August 31, 2000


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Country first

Rohit Brijnath

To understand Australia, to get under that rawhide skin and reach out and feel its pounding, sporting heart, is to watch footy (or Australian Rules Football).

It is a sport like no other, somehow pleasing in its brutality, as if the ghosts of Roman gladiators who battled to death in coliseums have returned to haunt us. Elbows meet ribs, heads clash, teeth rattle, knees jar, collisions that have no pads, guards, shields, helmets, to soften them. But you play on. Robert DiPierdonenico plays a footy match with a punctured lung. It's a Grand Final, you'd need a posse of policemen to get him off.

Everyone watches. Knee high kids, wizened great-grandmothers, busy politicians, other sportsmen, for eventually, you sense, this is what they want to be. As if the Aussie football player is the highest form of Australian manhood. As if they set the standard on machismo.

One night on The Footy Show, a weekly, two-hour Channel 9 television programme that is a national addiction, a footy player produces a small trophy in the form of a gold-coloured boot. Ah, you think, this is a reward for some gifted player?

Well, hmmm, actually, not really.

The boot is presented to a player who the previous night got a massive kick in the crotch during a game, and the plaque on the trophy reads, "When 16 inches between your legs is too much." The player is asked if he's touched on receiving the award, and he replies, laughing, "Yes, I'm very emotional, the memory brings tears to my eyes."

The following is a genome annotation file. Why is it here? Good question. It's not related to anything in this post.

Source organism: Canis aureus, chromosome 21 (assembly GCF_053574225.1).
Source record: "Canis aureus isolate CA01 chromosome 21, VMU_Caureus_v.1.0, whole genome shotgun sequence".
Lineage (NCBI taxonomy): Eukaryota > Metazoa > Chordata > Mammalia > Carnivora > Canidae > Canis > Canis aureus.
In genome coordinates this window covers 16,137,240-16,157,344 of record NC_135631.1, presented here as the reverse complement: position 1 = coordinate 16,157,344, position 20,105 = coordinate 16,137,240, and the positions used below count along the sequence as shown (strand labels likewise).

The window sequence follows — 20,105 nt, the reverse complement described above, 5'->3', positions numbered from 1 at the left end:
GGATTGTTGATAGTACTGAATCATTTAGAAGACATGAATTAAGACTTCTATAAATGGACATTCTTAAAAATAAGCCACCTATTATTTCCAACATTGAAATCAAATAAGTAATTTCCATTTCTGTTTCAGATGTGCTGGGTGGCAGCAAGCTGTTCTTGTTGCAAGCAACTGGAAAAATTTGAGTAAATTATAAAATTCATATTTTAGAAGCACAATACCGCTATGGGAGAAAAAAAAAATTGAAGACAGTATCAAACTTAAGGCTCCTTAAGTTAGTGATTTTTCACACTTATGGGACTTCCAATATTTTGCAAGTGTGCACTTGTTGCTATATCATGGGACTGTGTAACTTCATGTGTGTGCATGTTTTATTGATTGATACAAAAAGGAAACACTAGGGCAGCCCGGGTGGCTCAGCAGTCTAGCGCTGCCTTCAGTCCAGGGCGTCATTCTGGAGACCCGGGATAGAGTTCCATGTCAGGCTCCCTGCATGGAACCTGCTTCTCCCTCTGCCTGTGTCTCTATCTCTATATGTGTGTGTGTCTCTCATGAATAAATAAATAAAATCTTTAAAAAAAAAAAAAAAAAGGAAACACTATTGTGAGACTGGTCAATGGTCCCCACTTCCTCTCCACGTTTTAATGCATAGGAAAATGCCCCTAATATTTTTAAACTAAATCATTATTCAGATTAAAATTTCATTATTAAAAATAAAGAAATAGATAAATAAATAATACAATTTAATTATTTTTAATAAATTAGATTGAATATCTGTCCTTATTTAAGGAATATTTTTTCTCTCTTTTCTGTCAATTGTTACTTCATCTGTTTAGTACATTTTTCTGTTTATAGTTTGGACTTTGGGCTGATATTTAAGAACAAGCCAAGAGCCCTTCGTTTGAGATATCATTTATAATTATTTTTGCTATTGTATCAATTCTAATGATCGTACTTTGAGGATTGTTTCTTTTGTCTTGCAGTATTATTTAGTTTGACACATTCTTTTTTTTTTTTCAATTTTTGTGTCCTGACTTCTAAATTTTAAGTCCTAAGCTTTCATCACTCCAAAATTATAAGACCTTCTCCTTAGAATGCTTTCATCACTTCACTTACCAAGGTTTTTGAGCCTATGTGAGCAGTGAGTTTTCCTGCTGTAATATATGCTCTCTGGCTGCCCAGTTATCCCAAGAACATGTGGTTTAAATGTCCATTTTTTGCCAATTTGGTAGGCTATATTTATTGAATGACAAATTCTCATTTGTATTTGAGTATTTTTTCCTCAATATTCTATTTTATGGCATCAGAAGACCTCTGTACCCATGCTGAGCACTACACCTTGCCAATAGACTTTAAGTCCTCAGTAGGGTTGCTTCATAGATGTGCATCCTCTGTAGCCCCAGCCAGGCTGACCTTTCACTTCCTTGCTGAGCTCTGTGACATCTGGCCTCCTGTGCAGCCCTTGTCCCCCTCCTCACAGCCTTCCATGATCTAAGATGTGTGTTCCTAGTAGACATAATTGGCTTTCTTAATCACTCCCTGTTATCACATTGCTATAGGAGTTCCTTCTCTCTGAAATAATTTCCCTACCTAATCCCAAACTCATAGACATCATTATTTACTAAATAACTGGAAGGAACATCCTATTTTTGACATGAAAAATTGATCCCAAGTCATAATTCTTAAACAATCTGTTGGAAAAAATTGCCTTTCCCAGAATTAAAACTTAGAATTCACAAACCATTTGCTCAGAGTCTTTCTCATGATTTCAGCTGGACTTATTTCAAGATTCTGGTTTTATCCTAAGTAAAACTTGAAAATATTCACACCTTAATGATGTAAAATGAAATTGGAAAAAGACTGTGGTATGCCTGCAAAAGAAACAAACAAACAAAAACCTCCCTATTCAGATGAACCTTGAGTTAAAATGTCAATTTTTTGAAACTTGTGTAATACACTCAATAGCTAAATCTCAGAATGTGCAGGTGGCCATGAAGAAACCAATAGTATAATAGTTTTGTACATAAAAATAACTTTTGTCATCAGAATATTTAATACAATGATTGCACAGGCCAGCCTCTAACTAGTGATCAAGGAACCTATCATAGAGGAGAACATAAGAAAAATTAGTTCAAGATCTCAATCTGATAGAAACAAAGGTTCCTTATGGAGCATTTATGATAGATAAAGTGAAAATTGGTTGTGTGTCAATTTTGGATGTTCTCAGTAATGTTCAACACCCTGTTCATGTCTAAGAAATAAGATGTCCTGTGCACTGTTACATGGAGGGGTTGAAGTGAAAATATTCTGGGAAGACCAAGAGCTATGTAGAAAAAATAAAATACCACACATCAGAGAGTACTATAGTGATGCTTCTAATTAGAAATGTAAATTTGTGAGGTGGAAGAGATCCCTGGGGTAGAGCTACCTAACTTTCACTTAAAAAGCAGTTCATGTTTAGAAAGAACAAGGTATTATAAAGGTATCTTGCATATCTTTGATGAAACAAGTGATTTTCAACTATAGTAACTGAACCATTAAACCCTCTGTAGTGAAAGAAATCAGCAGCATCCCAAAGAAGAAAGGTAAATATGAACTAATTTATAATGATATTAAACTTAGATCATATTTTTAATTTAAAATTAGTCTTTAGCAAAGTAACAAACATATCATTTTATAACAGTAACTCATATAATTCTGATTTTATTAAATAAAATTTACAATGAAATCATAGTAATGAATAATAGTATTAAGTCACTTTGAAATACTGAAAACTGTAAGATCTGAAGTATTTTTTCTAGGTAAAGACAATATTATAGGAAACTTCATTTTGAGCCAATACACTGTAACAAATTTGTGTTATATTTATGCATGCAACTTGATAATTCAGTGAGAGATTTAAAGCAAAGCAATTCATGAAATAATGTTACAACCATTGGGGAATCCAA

Whining here is not acceptable, cringing doesn't exist, excuses won't work. It comes perhaps from a young, 212-year-old country's need to reassert itself. Hardship in a harsh land is a way of life, met with a laconic drawl. Ask an Aussie about a tornado that blew down his house, and he'll respond, "Bit of a breeze last night, wasn't it."

One of sports most spouted cliches is "giving 100%"; here it's equivalent to a national sporting anthem. Losing does not bring capital punishment---Ron Clarke never won Olympic gold but remains a national icon---but not giving effort does. As Davis Cup captain John Newcombe once told his players, "Roy Emerson once told me that if you lose when playing for Australia you better leave your blood on the court."

You see this uncompromising stance in Steve Waugh's batting; you see it in Lleyton Hewitt's refusal to accept defeat; you see it in 1992 Olympics 1500m swimming gold medallist Keiren Perkins, suffering from a viral fever, managing the last qualifying place in the Australian trials for the 1996 Olympics, and then winning gold again at the Games.

And you see that in javelin thrower Louise Currey, winning silver in Atlanta with a fracture in the spine, and now back in training 10 days after knee surgery desperate to compete in Sydney. As she says: "The pain of physiotherapy and the pain I will go through to get there is insignificant to the pain of missing out." And so, as The Age in Melbourne described, "she sleeps with her knee iced and elevated to reduce the swelling, and changes the ice pack three times at night."

There exists a highly developed sense of Australian identity. Not a rah-rah, chest-beating, patriotism but a specific understanding that country precedes the individual, that their cause is not personal but Australian.

It is what makes for formidable teams, bound as they are by that invisible glue called mate-ship. For the Aussie to abandon the team is a sin beyond redemption.